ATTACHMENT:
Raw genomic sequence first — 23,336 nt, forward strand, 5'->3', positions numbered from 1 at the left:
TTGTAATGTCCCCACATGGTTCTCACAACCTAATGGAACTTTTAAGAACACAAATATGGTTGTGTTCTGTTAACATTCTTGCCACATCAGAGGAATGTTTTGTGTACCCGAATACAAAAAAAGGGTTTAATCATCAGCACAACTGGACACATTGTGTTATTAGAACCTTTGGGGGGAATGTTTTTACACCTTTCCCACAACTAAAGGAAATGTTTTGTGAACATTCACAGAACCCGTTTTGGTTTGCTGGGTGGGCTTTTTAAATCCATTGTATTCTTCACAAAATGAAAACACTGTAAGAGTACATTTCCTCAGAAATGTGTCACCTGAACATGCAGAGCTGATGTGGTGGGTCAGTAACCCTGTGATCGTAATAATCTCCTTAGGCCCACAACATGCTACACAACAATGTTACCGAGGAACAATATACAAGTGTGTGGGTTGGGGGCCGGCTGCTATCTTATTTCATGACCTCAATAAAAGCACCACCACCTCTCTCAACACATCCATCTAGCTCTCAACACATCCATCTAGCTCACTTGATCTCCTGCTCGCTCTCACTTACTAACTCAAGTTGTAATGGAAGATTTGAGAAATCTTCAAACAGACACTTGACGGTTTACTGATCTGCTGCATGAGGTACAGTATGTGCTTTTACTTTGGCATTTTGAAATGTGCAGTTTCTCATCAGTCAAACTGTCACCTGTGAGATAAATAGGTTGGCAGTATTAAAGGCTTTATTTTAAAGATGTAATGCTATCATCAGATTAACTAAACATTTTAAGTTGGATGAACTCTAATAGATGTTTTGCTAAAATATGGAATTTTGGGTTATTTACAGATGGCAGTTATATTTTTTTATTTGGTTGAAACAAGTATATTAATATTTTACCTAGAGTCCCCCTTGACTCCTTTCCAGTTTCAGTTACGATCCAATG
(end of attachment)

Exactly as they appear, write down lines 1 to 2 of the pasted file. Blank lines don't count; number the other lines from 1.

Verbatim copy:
Raw genomic sequence first — 23,336 nt, forward strand, 5'->3', positions numbered from 1 at the left:
TTGTAATGTCCCCACATGGTTCTCACAACCTAATGGAACTTTTAAGAACACAAATATGGTTGTGTTCTGTTAACATTCTTGCCACATCAGAGGAATGTTTTGTGTACCCGAATACAAAAAAAGGGTTTAATCATCAGCACAACTGGACACATTGTGTTATTAGAACCTTTGGGGGGAATGTTTTTACACCTTTCCCACAACTAAAGGAAATGTTTTGTGAACATTCACAGAACCCGTTTTGGTTTGCTGGGTGGGCTTTTTAAATCCATTGTATTCTTCACAAAATGAAAACACTGTAAGAGTACATTTCCTCAGAAATGTGTCACCTGAACATGCAGAGCTGATGTGGTGGGTCAGTAACCCTGTGATCGTAATAATCTCCTTAGGCCCACAACATGCTACACAACAATGTTACCGAGGAACAATATACAAGTGTGTGGGTTGGGGGCCGGCTGCTATCTTATTTCATGACCTCAATAAAAGCACCACCACCTCTCTCAACACATCCATCTAGCTCTCAACACATCCATCTAGCTCACTTGATCTCCTGCTCGCTCTCACTTACTAACTCAAGTTGTAATGGAAGATTTGAGAAATCTTCAAACAGACACTTGACGGTTTACTGATCTGCTGCATGAGGTACAGTATGTGCTTTTACTTTGGCATTTTGAAATGTGCAGTTTCTCATCAGTCAAACTGTCACCTGTGAGATAAATAGGTTGGCAGTATTAAAGGCTTTATTTTAAAGATGTAATGCTATCATCAGATTAACTAAACATTTTAAGTTGGATGAACTCTAATAGATGTTTTGCTAAAATATGGAATTTTGGGTTATTTACAGATGGCAGTTATATTTTTTTATTTGGTTGAAACAAGTATATTAATATTTTACCTAGAGTCCCCCTTGACTCCTTTCCAGTTTCAGTTACGATCCAATG